It has been estimated that between 20-30% of the global terrestrial carbon is being held in northern boreal sub-arctic peatlands, storing 455 Pg of C (Gorham, 1991). Since the last glacial period the average rate of peat accumulation was calculated by Gorham (1991) to be 0.096 Pg/yr with the current rate estimated to be 0.076 Pg/yr.
Milne and Brown (1997) calculated that there are 29,209 km2 of peatland in the UK (12%) which is unique in its character compared to the rest of global peatland in that it has been extensively managed to make to useful for agricultural and sporting uses. This peatland contains about 3000 million tonnes of carbon (Cannell et al., 1993). (Stewart and Lance, 1991) estimate that 52% (1.5 million ha out of a total of 2.9 million ha) of the UK's peatland has been drained at some point. The effect of drainage is to lower the water table in order to make the land more productive.
Pristine (that has not been disturbed or altered) peat, in the study by (Hargreaves et al., 2003), has a Net Ecosystem Exchange (NEE) of 25 tonnes C km-2 yr-1 and is therefore a net sink of carbon. As soon as the peat has been drained it then becomes a net source with a NEE of around 300 tonnes C km-2 yr-, however after re-colonisation of the peatland occurs it returns to a net sink with a high NEE. This is down to, in part, by afforestation which accounts for about 9% of all drained peatlands (Cannell et al., 1993). Changes to peat inputs and outputs can also affect Dissolved Organic Carbon (DOC) concentrations(Worrall et al., 2007a) and (Particulate Organic Carbon) POC loss (Worrall et al., 2009) in the fluvial systems of the catchment area.
The rate of carbon accumulation in peatlands is strongly affected by the climate. During the last 200 the rate of accumulation has remained relatively stable at 0.076 Pg/yr (Clymo, 1984). At this current rate the UK peatlands are currently a store of carbon. However, due to the implications of climate change, alterations of weather patterns and human activity they could rapidly become a net source of carbon to the atmosphere.
To understand, model and predict the future carbon budget of UK peat it is important to understand fully its carbon cycle. As in any system it is complicated and extensive but by careful consideration of all its factors it is possible to create a model which can be expanded to a wide area and be used to investigate the effect of different management processes on the ability of the peatland to store carbon.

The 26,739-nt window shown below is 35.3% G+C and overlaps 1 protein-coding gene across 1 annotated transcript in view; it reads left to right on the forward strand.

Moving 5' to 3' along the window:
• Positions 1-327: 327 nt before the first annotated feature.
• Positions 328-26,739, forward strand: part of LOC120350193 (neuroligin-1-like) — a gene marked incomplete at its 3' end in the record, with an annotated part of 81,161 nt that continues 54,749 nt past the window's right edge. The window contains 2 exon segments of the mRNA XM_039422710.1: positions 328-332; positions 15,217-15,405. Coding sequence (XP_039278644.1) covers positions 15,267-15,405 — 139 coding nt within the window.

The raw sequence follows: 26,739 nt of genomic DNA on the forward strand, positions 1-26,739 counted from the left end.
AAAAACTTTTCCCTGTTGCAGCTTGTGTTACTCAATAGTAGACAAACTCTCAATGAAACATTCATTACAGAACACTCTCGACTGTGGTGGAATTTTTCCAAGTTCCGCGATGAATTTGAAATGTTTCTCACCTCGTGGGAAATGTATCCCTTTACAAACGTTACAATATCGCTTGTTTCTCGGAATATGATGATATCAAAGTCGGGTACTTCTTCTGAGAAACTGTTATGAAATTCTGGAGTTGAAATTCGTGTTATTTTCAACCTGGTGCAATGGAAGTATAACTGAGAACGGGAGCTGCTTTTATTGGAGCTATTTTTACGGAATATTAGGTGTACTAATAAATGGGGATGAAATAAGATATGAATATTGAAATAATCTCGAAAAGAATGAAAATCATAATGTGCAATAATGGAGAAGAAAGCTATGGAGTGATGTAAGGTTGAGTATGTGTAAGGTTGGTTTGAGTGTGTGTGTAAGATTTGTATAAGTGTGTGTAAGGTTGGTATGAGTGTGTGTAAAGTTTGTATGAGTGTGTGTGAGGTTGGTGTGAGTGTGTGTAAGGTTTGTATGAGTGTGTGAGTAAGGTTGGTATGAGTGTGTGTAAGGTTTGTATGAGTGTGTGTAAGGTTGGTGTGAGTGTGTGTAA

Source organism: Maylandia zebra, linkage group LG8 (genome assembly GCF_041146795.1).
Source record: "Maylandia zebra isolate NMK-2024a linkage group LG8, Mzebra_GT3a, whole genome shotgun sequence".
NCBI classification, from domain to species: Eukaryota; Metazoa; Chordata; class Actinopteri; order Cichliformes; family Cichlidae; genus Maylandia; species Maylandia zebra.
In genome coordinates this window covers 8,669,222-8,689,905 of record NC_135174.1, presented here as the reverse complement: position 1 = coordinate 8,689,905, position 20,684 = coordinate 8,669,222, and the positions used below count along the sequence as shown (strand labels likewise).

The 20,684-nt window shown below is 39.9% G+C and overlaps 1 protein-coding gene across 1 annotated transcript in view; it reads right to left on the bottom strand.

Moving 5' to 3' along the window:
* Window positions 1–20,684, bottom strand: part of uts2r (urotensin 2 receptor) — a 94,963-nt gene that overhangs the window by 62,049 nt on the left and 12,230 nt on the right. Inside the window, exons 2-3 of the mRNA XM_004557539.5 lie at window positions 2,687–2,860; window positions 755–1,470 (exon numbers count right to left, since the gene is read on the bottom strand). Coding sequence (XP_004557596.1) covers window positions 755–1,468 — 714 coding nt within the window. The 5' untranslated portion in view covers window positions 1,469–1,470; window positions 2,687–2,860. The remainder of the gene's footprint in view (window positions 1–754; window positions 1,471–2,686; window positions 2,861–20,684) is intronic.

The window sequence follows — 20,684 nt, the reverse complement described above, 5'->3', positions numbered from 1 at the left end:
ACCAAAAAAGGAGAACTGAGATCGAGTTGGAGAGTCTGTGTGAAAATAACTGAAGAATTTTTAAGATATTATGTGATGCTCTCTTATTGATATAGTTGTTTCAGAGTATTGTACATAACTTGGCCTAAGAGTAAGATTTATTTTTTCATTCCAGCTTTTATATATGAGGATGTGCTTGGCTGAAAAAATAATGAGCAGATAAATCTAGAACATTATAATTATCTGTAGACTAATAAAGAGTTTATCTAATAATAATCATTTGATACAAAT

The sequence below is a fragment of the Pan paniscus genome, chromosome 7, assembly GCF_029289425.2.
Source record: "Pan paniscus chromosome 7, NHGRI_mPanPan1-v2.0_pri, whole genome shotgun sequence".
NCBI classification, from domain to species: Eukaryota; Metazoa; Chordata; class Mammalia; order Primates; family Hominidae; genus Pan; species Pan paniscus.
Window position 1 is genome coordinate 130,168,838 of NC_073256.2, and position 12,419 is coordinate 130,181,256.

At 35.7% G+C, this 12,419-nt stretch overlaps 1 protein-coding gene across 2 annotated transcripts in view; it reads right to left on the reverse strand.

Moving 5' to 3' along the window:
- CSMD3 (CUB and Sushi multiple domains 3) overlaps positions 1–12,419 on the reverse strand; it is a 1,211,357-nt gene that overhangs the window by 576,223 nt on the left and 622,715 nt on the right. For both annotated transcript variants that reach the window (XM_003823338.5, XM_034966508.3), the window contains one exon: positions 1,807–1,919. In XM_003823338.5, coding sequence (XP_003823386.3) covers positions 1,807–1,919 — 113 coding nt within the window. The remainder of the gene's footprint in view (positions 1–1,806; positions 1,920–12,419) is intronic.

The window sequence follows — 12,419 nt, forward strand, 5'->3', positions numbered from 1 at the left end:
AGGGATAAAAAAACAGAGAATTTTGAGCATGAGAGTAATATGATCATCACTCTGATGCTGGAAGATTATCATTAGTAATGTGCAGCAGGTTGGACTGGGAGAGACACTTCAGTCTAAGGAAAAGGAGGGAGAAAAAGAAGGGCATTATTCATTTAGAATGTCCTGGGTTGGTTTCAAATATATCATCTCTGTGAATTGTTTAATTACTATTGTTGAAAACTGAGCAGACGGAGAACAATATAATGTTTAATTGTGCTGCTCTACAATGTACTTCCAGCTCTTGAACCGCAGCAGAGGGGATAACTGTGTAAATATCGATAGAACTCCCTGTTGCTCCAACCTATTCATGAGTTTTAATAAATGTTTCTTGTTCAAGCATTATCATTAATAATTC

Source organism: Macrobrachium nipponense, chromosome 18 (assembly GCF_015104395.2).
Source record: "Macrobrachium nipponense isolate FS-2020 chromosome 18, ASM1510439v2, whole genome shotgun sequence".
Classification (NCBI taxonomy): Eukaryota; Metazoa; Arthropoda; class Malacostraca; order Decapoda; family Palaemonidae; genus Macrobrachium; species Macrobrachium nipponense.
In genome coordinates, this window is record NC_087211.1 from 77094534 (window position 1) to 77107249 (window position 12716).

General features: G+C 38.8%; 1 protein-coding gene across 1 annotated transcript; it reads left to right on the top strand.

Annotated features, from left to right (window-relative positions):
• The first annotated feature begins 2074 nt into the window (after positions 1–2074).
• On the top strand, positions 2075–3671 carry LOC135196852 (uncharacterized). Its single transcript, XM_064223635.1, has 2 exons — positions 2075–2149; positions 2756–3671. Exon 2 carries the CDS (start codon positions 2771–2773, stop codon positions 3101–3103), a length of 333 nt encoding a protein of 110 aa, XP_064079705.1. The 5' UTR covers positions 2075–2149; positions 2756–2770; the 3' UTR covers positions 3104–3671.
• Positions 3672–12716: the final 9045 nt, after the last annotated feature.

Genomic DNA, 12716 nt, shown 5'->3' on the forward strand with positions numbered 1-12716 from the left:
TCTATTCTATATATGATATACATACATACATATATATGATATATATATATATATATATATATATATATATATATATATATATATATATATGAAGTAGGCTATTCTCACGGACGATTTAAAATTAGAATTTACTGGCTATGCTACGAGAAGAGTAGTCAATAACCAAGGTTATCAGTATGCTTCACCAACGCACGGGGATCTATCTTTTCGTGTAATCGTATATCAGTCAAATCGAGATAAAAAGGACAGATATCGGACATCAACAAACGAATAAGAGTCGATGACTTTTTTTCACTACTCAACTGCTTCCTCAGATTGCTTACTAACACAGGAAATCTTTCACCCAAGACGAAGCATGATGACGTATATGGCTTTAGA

The model used in this paper is based closely on the Sustainable Uplands RELU project, the Durham Carbon Model and work by Worrall et al (2009). There are various inputs and outputs of the carbon cycle that we need to consider as a whole in the model.
The inputs that the model considers are the amount of CO2 that is introduced to the system by primary productivity and also the amount of CO2 that is introduced by wet and dry deposition either through water vapour or incorporated with particulates. When considering outputs both atmospheric and fluvial outputs must be taken into account. Atmospheric outputs can be assumed to be as the emission of CO2 by respiration of the soil. Methane is also emitted, however, in very small quantities (Hope et al., 2001) but it is a more powerful greenhouse gas (by a power of 20) so must not be completely discounted. Fluvial outputs which are to be calculated in the model are DOC and POC release and dissolved CO2 (Worrall et al., 2009).
To identify each survey site Wales was split up into 1km2 areas. This was then compared to the Hydrology of Soil Types (HOST) classification (Boorman et al., 1995) to identify the 1km2 grid squares which contained significant (10%) quantities of peat. Once the appropriate grid squares had been located and their grid references noted, a model was created to automate altitude look-up (APPENDIX). Following this aerial photos of each of the survey site were viewed (www.getmapping.com) and a survey conducted to assess the following factors: whether burning had occurred, presence of grazing, drainage present, % of bare soil, % of peat burnt and if there was forestry present.
These collected values were then input into the Durham Carbon Model (Worrall et al., 2007b) which compiles many different models in order to try and get as complete a model as possible.